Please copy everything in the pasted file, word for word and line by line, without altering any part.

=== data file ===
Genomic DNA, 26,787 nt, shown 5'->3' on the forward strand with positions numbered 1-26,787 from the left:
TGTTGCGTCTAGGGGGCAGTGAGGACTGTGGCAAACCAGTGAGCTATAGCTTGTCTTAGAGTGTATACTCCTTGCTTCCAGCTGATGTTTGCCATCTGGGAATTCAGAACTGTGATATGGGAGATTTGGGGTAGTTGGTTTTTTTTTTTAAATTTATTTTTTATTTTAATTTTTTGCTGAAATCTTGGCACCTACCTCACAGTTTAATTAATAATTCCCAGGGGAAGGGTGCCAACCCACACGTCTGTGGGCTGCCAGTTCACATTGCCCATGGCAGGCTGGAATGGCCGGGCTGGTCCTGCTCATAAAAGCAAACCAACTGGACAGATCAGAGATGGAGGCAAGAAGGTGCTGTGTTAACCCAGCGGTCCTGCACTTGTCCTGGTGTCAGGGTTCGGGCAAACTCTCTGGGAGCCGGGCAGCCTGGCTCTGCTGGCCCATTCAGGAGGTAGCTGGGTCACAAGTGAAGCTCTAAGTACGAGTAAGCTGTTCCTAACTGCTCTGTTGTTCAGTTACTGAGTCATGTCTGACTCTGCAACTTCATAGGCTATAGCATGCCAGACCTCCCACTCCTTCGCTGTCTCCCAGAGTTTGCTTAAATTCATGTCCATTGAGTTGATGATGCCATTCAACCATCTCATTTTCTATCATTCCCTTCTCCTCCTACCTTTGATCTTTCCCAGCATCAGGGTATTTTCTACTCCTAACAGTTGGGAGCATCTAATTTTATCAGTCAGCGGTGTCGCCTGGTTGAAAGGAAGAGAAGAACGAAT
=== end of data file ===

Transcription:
Genomic DNA, 26,787 nt, shown 5'->3' on the forward strand with positions numbered 1-26,787 from the left:
TGTTGCGTCTAGGGGGCAGTGAGGACTGTGGCAAACCAGTGAGCTATAGCTTGTCTTAGAGTGTATACTCCTTGCTTCCAGCTGATGTTTGCCATCTGGGAATTCAGAACTGTGATATGGGAGATTTGGGGTAGTTGGTTTTTTTTTTTAAATTTATTTTTTATTTTAATTTTTTGCTGAAATCTTGGCACCTACCTCACAGTTTAATTAATAATTCCCAGGGGAAGGGTGCCAACCCACACGTCTGTGGGCTGCCAGTTCACATTGCCCATGGCAGGCTGGAATGGCCGGGCTGGTCCTGCTCATAAAAGCAAACCAACTGGACAGATCAGAGATGGAGGCAAGAAGGTGCTGTGTTAACCCAGCGGTCCTGCACTTGTCCTGGTGTCAGGGTTCGGGCAAACTCTCTGGGAGCCGGGCAGCCTGGCTCTGCTGGCCCATTCAGGAGGTAGCTGGGTCACAAGTGAAGCTCTAAGTACGAGTAAGCTGTTCCTAACTGCTCTGTTGTTCAGTTACTGAGTCATGTCTGACTCTGCAACTTCATAGGCTATAGCATGCCAGACCTCCCACTCCTTCGCTGTCTCCCAGAGTTTGCTTAAATTCATGTCCATTGAGTTGATGATGCCATTCAACCATCTCATTTTCTATCATTCCCTTCTCCTCCTACCTTTGATCTTTCCCAGCATCAGGGTATTTTCTACTCCTAACAGTTGGGAGCATCTAATTTTATCAGTCAGCGGTGTCGCCTGGTTGAAAGGAAGAGAAGAACGAAT